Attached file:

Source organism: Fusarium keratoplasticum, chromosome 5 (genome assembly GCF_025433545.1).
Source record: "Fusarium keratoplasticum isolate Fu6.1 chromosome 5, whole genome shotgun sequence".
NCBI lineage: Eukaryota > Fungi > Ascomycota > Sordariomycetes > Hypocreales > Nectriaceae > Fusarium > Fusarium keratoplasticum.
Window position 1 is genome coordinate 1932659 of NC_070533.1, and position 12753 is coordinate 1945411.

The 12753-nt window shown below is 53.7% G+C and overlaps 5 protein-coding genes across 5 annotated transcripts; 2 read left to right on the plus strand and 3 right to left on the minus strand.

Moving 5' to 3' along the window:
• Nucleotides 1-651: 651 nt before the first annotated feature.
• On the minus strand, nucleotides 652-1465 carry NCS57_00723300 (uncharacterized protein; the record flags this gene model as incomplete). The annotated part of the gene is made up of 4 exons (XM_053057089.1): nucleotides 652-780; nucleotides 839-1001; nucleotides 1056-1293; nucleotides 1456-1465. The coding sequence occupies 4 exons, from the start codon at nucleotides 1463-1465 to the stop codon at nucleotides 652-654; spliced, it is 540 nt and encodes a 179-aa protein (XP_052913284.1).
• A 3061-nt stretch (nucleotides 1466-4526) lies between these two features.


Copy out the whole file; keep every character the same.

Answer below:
Source organism: Fusarium keratoplasticum, chromosome 5 (genome assembly GCF_025433545.1).
Source record: "Fusarium keratoplasticum isolate Fu6.1 chromosome 5, whole genome shotgun sequence".
NCBI lineage: Eukaryota > Fungi > Ascomycota > Sordariomycetes > Hypocreales > Nectriaceae > Fusarium > Fusarium keratoplasticum.
Window position 1 is genome coordinate 1932659 of NC_070533.1, and position 12753 is coordinate 1945411.

The 12753-nt window shown below is 53.7% G+C and overlaps 5 protein-coding genes across 5 annotated transcripts; 2 read left to right on the plus strand and 3 right to left on the minus strand.

Moving 5' to 3' along the window:
• Nucleotides 1-651: 651 nt before the first annotated feature.
• On the minus strand, nucleotides 652-1465 carry NCS57_00723300 (uncharacterized protein; the record flags this gene model as incomplete). The annotated part of the gene is made up of 4 exons (XM_053057089.1): nucleotides 652-780; nucleotides 839-1001; nucleotides 1056-1293; nucleotides 1456-1465. The coding sequence occupies 4 exons, from the start codon at nucleotides 1463-1465 to the stop codon at nucleotides 652-654; spliced, it is 540 nt and encodes a 179-aa protein (XP_052913284.1).
• A 3061-nt stretch (nucleotides 1466-4526) lies between these two features.